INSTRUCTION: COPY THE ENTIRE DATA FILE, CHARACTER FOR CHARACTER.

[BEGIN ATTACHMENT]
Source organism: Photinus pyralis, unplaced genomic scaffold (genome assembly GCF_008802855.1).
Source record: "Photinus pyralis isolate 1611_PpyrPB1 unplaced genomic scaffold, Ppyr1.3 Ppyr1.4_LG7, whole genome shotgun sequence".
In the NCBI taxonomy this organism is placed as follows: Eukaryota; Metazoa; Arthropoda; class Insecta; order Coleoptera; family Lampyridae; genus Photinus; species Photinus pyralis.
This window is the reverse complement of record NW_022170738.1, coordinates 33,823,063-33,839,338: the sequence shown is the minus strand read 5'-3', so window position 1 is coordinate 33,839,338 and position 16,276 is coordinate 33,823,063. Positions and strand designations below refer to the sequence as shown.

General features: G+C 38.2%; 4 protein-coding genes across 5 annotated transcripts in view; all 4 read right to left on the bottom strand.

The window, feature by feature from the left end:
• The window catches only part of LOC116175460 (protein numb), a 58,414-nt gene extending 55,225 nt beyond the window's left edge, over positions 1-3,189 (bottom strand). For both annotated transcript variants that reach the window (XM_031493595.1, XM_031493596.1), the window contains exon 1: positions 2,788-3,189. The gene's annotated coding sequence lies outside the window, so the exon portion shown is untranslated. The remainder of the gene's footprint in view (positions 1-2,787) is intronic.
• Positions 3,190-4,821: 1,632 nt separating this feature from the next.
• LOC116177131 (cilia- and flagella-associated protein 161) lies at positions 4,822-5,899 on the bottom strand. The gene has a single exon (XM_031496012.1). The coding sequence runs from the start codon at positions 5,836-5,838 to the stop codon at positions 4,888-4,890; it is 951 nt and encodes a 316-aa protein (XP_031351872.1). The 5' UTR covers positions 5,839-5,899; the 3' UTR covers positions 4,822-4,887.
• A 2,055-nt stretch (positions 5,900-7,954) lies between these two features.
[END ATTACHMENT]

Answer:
Source organism: Photinus pyralis, unplaced genomic scaffold (genome assembly GCF_008802855.1).
Source record: "Photinus pyralis isolate 1611_PpyrPB1 unplaced genomic scaffold, Ppyr1.3 Ppyr1.4_LG7, whole genome shotgun sequence".
In the NCBI taxonomy this organism is placed as follows: Eukaryota; Metazoa; Arthropoda; class Insecta; order Coleoptera; family Lampyridae; genus Photinus; species Photinus pyralis.
This window is the reverse complement of record NW_022170738.1, coordinates 33,823,063-33,839,338: the sequence shown is the minus strand read 5'-3', so window position 1 is coordinate 33,839,338 and position 16,276 is coordinate 33,823,063. Positions and strand designations below refer to the sequence as shown.

General features: G+C 38.2%; 4 protein-coding genes across 5 annotated transcripts in view; all 4 read right to left on the bottom strand.

The window, feature by feature from the left end:
• The window catches only part of LOC116175460 (protein numb), a 58,414-nt gene extending 55,225 nt beyond the window's left edge, over positions 1-3,189 (bottom strand). For both annotated transcript variants that reach the window (XM_031493595.1, XM_031493596.1), the window contains exon 1: positions 2,788-3,189. The gene's annotated coding sequence lies outside the window, so the exon portion shown is untranslated. The remainder of the gene's footprint in view (positions 1-2,787) is intronic.
• Positions 3,190-4,821: 1,632 nt separating this feature from the next.
• LOC116177131 (cilia- and flagella-associated protein 161) lies at positions 4,822-5,899 on the bottom strand. The gene has a single exon (XM_031496012.1). The coding sequence runs from the start codon at positions 5,836-5,838 to the stop codon at positions 4,888-4,890; it is 951 nt and encodes a 316-aa protein (XP_031351872.1). The 5' UTR covers positions 5,839-5,899; the 3' UTR covers positions 4,822-4,887.
• A 2,055-nt stretch (positions 5,900-7,954) lies between these two features.